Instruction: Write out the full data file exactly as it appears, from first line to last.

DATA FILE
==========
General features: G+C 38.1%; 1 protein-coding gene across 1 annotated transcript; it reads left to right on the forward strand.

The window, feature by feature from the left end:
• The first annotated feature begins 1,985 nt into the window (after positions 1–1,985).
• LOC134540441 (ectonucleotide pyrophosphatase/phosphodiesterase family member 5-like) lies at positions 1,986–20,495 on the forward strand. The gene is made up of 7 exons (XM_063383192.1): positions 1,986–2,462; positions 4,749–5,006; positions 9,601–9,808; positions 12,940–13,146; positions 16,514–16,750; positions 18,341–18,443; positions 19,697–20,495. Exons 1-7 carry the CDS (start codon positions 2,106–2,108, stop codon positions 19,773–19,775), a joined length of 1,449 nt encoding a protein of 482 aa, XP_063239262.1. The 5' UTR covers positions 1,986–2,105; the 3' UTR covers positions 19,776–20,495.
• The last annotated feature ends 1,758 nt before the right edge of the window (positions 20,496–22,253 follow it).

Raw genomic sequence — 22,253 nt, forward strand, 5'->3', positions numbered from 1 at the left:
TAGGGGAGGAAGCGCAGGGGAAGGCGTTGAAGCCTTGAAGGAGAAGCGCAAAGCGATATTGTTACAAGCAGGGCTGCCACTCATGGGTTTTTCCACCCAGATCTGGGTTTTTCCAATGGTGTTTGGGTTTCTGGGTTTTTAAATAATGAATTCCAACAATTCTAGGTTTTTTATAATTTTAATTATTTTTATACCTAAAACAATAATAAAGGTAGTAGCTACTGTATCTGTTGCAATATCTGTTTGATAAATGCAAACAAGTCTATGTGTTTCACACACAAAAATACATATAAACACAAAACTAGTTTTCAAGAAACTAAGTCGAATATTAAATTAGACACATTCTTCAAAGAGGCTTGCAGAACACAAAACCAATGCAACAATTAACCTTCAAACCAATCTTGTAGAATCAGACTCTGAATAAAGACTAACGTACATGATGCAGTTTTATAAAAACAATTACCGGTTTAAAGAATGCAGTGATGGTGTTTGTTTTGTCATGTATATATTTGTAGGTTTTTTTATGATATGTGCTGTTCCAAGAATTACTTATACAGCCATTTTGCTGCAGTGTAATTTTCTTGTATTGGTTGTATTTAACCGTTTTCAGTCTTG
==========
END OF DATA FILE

General features: G+C 38.1%; 1 protein-coding gene across 1 annotated transcript; it reads left to right on the forward strand.

The window, feature by feature from the left end:
• The first annotated feature begins 1,985 nt into the window (after positions 1–1,985).
• LOC134540441 (ectonucleotide pyrophosphatase/phosphodiesterase family member 5-like) lies at positions 1,986–20,495 on the forward strand. The gene is made up of 7 exons (XM_063383192.1): positions 1,986–2,462; positions 4,749–5,006; positions 9,601–9,808; positions 12,940–13,146; positions 16,514–16,750; positions 18,341–18,443; positions 19,697–20,495. Exons 1-7 carry the CDS (start codon positions 2,106–2,108, stop codon positions 19,773–19,775), a joined length of 1,449 nt encoding a protein of 482 aa, XP_063239262.1. The 5' UTR covers positions 1,986–2,105; the 3' UTR covers positions 19,776–20,495.
• The last annotated feature ends 1,758 nt before the right edge of the window (positions 20,496–22,253 follow it).

Raw genomic sequence — 22,253 nt, forward strand, 5'->3', positions numbered from 1 at the left:
TAGGGGAGGAAGCGCAGGGGAAGGCGTTGAAGCCTTGAAGGAGAAGCGCAAAGCGATATTGTTACAAGCAGGGCTGCCACTCATGGGTTTTTCCACCCAGATCTGGGTTTTTCCAATGGTGTTTGGGTTTCTGGGTTTTTAAATAATGAATTCCAACAATTCTAGGTTTTTTATAATTTTAATTATTTTTATACCTAAAACAATAATAAAGGTAGTAGCTACTGTATCTGTTGCAATATCTGTTTGATAAATGCAAACAAGTCTATGTGTTTCACACACAAAAATACATATAAACACAAAACTAGTTTTCAAGAAACTAAGTCGAATATTAAATTAGACACATTCTTCAAAGAGGCTTGCAGAACACAAAACCAATGCAACAATTAACCTTCAAACCAATCTTGTAGAATCAGACTCTGAATAAAGACTAACGTACATGATGCAGTTTTATAAAAACAATTACCGGTTTAAAGAATGCAGTGATGGTGTTTGTTTTGTCATGTATATATTTGTAGGTTTTTTTATGATATGTGCTGTTCCAAGAATTACTTATACAGCCATTTTGCTGCAGTGTAATTTTCTTGTATTGGTTGTATTTAACCGTTTTCAGTCTTG